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October 20th, 2005

Belief and Ability

Over at The Garden of Forking Paths Neil Levy has a nice counterexample to van Inwagen’s Belief in Ability Thesis.

I don’t have much to add since I think Neil’s case is basically decisive. But I’ll note that he doesn’t really need alien superscientists to get the example to work, only time travel. (Out of the metaphysical fire into the metaphysical frying pan!) If I’m a time traveller about to meet and talk to my younger self, I’m pretty sure there’s only one thing I am metaphysically free to say, namely what I actually said. But since I don’t remember what I did say, I don’t know what that is. And since this is probably going to be important I’m certainly going to deliberate about what to say.

Posted by Brian Weatherson in Uncategorized

5 Comments »

This entry was posted on Thursday, October 20th, 2005 at 12:45 am and is filed under Uncategorized. You can follow any responses to this entry through the comments RSS 2.0 feed. Both comments and pings are currently closed.

5 Responses to “Belief and Ability”

  1. Neil says:

    Maybe that’ll work too. But I don’t get a clear intuition with the time traveller case. In my case, one option is actually blocked, and will remain blocked, in yours there seems to be a sense in which the alternatives remain open. After all, the fact that my later self is talking to me now doesn’t actually change the fact that it is now true, at t that sufficent conditions for my saying whatever I will say at t1 are in place. So it’s not clear that the presence of my later self actually plays any role. If your case is a successful counterexample to BAT, then it should be true that the belief in determinism is by itself (rationally) incompatible with belief in BAT.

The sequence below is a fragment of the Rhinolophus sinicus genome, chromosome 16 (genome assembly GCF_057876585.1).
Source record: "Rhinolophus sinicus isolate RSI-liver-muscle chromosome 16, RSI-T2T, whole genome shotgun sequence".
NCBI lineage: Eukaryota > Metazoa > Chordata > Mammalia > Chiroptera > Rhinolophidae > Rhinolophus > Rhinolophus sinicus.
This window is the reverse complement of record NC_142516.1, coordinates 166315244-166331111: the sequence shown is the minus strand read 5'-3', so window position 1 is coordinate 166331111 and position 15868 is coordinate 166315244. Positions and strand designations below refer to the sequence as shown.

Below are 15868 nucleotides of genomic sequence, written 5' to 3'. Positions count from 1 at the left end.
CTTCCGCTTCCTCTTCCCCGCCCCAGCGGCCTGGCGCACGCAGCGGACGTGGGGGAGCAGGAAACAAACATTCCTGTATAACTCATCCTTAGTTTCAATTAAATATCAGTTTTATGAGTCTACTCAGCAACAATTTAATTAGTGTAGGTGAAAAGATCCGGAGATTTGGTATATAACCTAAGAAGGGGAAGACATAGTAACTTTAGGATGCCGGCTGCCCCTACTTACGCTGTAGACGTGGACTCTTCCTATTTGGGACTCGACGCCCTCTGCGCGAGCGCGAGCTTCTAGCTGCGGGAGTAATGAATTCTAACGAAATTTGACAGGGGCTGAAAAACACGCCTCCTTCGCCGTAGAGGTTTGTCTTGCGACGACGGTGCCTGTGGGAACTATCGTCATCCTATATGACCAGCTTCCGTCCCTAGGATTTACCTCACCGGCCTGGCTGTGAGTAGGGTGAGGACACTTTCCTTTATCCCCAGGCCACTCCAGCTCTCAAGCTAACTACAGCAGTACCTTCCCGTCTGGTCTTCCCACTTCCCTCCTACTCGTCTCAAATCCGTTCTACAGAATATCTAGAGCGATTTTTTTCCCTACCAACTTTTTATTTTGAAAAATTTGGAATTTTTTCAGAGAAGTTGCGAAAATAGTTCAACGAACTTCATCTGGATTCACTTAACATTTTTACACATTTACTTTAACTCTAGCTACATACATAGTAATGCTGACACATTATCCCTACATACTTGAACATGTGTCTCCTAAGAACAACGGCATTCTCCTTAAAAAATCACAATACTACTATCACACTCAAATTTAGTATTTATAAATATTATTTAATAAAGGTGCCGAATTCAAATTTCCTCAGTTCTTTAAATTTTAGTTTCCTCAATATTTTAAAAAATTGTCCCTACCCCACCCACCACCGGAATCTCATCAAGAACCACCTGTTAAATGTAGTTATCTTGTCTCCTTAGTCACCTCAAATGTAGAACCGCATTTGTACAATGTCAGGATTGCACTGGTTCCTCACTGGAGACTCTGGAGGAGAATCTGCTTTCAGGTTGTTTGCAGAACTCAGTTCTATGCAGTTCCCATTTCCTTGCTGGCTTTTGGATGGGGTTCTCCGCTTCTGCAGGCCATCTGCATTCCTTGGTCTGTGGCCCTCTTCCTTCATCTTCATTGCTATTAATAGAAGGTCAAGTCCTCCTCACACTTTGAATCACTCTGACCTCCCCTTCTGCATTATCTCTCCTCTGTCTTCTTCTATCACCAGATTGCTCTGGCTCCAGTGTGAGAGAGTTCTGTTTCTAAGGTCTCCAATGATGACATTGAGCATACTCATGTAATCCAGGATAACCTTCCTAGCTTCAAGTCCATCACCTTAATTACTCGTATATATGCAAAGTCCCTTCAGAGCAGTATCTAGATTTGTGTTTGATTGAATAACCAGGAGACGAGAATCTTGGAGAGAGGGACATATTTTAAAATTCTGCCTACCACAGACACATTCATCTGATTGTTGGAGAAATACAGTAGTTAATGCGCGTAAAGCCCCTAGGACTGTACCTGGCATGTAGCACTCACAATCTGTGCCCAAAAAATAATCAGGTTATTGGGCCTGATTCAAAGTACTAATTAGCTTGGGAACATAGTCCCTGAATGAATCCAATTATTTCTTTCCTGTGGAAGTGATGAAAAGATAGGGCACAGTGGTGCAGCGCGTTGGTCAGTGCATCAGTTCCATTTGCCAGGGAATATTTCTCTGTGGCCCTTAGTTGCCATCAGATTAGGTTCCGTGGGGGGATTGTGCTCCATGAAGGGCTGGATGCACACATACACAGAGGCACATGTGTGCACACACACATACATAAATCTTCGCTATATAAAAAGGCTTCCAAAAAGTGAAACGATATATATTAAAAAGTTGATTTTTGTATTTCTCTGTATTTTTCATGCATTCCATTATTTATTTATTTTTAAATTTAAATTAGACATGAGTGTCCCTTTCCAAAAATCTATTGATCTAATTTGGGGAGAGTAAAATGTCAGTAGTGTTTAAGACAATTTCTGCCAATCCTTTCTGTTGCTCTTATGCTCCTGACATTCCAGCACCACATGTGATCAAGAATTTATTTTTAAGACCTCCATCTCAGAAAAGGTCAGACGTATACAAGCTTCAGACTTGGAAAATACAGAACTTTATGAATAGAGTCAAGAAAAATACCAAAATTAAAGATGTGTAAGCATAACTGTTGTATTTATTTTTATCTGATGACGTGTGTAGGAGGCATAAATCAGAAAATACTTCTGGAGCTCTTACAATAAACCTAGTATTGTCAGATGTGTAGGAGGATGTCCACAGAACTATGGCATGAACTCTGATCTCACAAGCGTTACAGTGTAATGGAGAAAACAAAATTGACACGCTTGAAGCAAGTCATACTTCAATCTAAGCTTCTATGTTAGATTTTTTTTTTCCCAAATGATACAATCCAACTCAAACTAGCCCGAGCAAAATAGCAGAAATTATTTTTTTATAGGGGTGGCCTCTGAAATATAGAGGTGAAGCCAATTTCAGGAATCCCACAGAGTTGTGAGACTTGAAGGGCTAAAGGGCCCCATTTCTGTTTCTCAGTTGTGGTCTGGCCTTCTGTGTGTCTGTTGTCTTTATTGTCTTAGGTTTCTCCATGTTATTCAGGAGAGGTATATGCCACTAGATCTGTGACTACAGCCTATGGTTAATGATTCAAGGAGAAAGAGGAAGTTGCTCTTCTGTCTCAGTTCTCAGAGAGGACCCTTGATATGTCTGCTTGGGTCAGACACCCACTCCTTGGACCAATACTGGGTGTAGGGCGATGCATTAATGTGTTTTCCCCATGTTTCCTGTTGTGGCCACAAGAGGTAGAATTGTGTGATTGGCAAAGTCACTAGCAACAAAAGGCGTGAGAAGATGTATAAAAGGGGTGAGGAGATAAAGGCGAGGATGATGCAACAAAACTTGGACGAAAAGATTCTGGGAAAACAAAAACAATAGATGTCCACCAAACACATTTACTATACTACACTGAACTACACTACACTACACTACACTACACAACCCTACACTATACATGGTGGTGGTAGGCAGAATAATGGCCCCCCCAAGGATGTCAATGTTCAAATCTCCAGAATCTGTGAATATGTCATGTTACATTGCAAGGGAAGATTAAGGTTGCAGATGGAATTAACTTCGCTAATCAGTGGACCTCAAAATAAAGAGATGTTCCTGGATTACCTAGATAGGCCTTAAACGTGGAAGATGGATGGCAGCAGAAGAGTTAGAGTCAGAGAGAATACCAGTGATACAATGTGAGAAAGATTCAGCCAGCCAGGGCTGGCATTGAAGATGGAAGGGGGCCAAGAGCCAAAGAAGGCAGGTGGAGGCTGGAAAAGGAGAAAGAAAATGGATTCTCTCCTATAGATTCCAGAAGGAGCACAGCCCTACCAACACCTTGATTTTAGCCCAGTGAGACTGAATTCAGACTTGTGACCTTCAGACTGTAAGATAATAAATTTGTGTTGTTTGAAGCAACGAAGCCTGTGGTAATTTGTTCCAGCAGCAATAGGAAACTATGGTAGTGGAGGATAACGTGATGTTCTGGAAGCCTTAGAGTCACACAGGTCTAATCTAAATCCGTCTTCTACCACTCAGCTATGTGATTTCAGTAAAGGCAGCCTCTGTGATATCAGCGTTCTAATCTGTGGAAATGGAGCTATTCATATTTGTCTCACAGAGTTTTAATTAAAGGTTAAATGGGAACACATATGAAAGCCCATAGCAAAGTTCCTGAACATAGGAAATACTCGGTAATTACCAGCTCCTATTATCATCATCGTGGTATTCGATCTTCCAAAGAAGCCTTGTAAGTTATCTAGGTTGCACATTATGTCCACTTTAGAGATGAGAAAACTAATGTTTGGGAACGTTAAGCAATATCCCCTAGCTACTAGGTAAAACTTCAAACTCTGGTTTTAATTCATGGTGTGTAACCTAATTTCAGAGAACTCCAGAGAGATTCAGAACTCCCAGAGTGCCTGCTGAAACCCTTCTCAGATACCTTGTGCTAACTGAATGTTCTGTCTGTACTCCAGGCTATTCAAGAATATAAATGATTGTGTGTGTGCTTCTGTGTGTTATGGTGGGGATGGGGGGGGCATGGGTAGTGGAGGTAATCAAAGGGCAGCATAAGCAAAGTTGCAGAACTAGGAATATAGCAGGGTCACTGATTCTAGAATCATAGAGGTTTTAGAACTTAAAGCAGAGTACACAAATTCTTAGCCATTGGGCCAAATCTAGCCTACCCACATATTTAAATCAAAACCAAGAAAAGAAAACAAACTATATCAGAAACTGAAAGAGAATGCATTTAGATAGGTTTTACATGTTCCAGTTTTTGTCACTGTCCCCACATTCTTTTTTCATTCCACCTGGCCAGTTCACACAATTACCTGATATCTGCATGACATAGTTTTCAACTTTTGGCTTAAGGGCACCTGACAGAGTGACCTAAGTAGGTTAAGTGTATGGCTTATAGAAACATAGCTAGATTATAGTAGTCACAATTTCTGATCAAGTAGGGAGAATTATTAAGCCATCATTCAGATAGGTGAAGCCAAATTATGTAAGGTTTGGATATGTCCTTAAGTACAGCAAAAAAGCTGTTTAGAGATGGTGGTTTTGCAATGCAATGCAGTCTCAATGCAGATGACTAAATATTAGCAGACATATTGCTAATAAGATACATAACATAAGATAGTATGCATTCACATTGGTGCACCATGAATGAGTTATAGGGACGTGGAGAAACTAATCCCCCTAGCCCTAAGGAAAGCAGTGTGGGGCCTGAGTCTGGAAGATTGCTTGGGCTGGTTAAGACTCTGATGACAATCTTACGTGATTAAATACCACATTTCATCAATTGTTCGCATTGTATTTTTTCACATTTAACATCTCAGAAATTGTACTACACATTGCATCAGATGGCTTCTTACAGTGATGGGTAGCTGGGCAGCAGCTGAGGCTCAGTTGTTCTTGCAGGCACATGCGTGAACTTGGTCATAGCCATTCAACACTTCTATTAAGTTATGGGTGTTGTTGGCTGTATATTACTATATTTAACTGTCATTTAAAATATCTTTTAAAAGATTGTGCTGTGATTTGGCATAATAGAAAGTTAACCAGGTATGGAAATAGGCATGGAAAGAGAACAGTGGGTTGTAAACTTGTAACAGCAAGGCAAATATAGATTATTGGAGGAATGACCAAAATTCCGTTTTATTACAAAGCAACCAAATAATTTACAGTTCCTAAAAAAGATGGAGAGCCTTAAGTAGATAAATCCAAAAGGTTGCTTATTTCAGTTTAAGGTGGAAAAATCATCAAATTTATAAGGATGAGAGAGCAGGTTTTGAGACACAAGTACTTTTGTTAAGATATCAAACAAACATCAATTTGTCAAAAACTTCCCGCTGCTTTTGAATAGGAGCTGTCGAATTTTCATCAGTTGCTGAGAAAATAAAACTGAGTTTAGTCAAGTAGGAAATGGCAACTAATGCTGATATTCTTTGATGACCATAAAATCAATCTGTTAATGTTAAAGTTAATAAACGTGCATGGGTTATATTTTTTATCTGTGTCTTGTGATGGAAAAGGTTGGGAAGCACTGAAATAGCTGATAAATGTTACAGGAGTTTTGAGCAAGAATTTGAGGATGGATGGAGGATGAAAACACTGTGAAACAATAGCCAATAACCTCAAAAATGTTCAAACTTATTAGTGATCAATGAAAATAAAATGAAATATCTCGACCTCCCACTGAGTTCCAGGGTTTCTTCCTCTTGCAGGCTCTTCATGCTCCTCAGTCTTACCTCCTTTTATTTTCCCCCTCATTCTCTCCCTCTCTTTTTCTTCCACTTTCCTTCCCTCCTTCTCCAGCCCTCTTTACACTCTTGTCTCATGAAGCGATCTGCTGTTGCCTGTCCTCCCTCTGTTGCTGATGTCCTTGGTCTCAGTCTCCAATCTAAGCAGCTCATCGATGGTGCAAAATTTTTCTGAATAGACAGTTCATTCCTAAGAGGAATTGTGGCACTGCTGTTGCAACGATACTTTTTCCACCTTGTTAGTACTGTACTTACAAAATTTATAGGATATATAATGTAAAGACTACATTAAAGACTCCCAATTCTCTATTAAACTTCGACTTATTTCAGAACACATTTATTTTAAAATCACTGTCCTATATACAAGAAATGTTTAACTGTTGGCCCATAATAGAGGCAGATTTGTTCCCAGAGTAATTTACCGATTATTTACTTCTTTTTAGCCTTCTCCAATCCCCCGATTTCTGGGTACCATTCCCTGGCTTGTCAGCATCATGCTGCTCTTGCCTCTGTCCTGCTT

2. Fritz says:

    BAT doesn’t say that if you deliberate about A and B then you’re metaphysically free with respect to each. It says that if you deliberate about A and B in the sense we specify then you believe you’re free with respect to each. Pointing out that in your example you are (plausibly) metaphysically free to do only exactly what you do is consistent with your believing that you are free with respect to many alternatives. No couterexamples in this neighborhood.

    And does belief in determinism by itself rule out acceptance of BAT? No. Double minded deliberation of various sorts if possible. One sort: I believe that what I do is what I’m determined to do, but deliberate (in the BAT sense) despite this: deliberators who accept determinism hold contradictory beliefs but that existential claim is no contradiction and, furthermore, it’s what we think is going on with anyone who really believes in determinism. This is covered in some detail in the paper itself.

  3. Matt Weiner says:

    Neil, I think you’ve got Brian’s example backward—since one of us must be confused maybe it’s worth spelling it out. (Apologies in advance for going on at length.) I think it’s the later self who faces the problem.